With that, I decided to build out a very simple framework for a fairly typical application scenario.  I didn’t make the views complex, nor did I do work to add graphics or anything fancy.  I wanted it to show just what is necessary to show how you might go about creating the application framework and all of the navigation that would be associated.

Some highlights of what the application contains:

  • A Login view that accepts a Username and Password
  • A Home view that has
    • A button for a menu (typically it would be a hamburger icon)
    • A Summary data item that when clicked navigates to a Details view
  • A slide-out left Menu that:
    • Is activated by a left-to-right swipe or clicking on the menu button
    • Has a button that, when clicked, navigates over to a Settings view

The application launches to a Login view.  Once logged in, you end up on a Home view that has a slide-out menu in the left and a “summary” item on the main view.

In the menu is a “settings” button that will take you over to a settings screen.  Clicking on the summary item in the Home View takes you over to a details view.

The source code for the example can be found in source control under the Examples/NavigationExample folder.

This sample required a couple updated to the IoC library, so you’d need to have 1.0.16215 as a minimum (which is what is in source control anyway).  You can get the IoC Library right from NuGet.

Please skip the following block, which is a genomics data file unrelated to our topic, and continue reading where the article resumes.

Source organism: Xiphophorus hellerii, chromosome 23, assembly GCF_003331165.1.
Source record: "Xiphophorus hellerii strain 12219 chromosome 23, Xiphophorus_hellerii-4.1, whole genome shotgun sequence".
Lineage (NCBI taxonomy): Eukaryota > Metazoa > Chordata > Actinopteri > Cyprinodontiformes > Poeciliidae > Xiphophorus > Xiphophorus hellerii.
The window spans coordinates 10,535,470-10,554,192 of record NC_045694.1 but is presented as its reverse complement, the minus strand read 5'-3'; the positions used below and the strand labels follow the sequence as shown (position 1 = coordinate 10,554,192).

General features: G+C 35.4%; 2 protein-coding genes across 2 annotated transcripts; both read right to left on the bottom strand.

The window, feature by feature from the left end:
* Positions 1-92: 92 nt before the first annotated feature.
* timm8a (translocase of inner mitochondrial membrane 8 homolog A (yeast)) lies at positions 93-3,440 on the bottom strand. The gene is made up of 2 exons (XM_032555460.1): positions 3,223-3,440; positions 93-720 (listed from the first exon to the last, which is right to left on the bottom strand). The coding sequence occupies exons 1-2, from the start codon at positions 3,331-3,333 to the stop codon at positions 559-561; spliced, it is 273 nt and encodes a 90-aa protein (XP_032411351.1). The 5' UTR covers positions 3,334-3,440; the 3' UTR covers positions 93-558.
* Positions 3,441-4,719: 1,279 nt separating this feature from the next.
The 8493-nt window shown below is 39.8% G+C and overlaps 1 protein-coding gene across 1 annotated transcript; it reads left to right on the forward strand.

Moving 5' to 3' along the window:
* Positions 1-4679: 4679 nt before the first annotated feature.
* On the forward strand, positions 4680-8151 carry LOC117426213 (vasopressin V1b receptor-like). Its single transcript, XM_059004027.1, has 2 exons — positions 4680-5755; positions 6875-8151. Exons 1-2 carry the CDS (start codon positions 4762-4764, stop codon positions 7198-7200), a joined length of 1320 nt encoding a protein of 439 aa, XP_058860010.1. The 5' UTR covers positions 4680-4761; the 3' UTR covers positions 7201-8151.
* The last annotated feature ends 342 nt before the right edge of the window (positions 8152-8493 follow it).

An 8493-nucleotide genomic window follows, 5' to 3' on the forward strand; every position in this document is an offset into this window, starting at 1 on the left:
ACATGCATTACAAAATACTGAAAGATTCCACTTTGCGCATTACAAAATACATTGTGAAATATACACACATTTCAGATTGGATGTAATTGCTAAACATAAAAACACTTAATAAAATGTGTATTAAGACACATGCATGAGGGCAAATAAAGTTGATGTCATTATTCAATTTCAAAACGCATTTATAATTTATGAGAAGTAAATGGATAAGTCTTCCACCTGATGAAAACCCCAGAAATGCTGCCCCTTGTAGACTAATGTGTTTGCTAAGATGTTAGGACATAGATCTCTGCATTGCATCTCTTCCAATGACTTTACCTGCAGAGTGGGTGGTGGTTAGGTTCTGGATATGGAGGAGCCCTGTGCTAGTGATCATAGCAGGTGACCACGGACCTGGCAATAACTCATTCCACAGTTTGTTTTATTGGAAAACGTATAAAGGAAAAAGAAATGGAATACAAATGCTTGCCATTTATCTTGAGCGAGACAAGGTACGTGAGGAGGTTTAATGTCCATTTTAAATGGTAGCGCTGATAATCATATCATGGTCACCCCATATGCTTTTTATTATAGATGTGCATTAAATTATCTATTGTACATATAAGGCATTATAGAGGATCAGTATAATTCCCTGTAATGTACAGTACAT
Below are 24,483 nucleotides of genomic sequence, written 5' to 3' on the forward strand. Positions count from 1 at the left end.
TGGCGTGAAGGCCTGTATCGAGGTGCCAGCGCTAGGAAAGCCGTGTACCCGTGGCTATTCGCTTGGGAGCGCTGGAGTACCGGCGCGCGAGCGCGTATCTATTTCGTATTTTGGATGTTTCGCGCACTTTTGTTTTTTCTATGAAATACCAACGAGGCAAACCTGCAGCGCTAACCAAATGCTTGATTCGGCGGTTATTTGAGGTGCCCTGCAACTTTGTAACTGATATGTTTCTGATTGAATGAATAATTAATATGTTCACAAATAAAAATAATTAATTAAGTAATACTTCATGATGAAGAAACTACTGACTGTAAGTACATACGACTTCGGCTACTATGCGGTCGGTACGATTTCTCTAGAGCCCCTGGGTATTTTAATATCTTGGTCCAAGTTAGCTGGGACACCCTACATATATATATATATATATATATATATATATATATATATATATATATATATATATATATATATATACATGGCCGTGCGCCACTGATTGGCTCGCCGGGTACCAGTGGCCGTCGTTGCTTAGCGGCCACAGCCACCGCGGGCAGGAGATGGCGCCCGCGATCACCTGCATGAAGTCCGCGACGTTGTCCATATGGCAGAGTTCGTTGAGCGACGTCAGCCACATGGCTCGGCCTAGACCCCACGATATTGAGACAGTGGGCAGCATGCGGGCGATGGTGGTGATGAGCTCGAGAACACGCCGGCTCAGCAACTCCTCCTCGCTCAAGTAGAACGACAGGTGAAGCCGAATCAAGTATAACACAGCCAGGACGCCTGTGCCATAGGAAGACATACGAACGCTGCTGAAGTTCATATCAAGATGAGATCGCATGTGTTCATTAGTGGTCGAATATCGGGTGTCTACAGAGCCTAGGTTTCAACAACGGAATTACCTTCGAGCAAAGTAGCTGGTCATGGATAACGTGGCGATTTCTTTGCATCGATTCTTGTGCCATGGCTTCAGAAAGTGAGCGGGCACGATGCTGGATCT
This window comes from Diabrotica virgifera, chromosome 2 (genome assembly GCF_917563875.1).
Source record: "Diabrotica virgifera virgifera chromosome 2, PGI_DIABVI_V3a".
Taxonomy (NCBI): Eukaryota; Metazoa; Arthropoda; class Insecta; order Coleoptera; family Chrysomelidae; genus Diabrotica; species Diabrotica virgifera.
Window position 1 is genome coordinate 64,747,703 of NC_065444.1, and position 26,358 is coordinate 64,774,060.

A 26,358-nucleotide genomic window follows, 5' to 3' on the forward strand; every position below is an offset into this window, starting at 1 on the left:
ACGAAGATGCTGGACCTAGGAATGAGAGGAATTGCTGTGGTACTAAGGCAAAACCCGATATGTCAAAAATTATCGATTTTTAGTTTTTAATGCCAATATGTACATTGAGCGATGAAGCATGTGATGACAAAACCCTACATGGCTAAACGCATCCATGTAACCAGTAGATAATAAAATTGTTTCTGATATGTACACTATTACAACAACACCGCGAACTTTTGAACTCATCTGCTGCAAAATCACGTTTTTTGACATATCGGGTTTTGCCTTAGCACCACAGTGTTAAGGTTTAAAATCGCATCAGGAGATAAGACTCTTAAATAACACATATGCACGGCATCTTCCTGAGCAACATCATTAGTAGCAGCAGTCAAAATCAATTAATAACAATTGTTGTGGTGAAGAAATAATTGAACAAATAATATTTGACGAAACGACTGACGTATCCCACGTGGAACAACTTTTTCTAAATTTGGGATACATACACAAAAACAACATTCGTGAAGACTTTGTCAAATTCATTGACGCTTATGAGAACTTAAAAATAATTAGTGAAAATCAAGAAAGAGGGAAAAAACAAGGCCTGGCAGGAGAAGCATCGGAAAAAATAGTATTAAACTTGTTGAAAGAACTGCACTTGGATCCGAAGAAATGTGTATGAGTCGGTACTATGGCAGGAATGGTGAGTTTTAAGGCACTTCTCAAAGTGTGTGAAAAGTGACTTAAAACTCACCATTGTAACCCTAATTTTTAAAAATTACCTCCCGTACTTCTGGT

Xamarin Forms Navigation with OpenNETCF IoC

The OpenNETCF IoC library has been around for a long time.  I needed a DI container that was simple and fast that provided some cool features like event aggregation and module plugins.  I still use it heavily in every project I work on.

When I started working with Xamarin Forms, I still needed a DI container.  Now I know that Xamarin provides one, but I already know how to use OpenNETCF’s IoC and the syntax for it is pretty much muscle memory for me at this point.  I didn’t want to learn a new paradigm when the one I have solves the problem just fine and it will let me continue to use the same syntax on Windows desktop, Web APIs, Xamarin and still the occasional Windows CE project.

The lack of Reflection support in a PCL assembly forced me to rework things a bit, so I lost event aggregation and plug-ins, but it’s still a really simple and fast DI container that supports both singletons and named instances.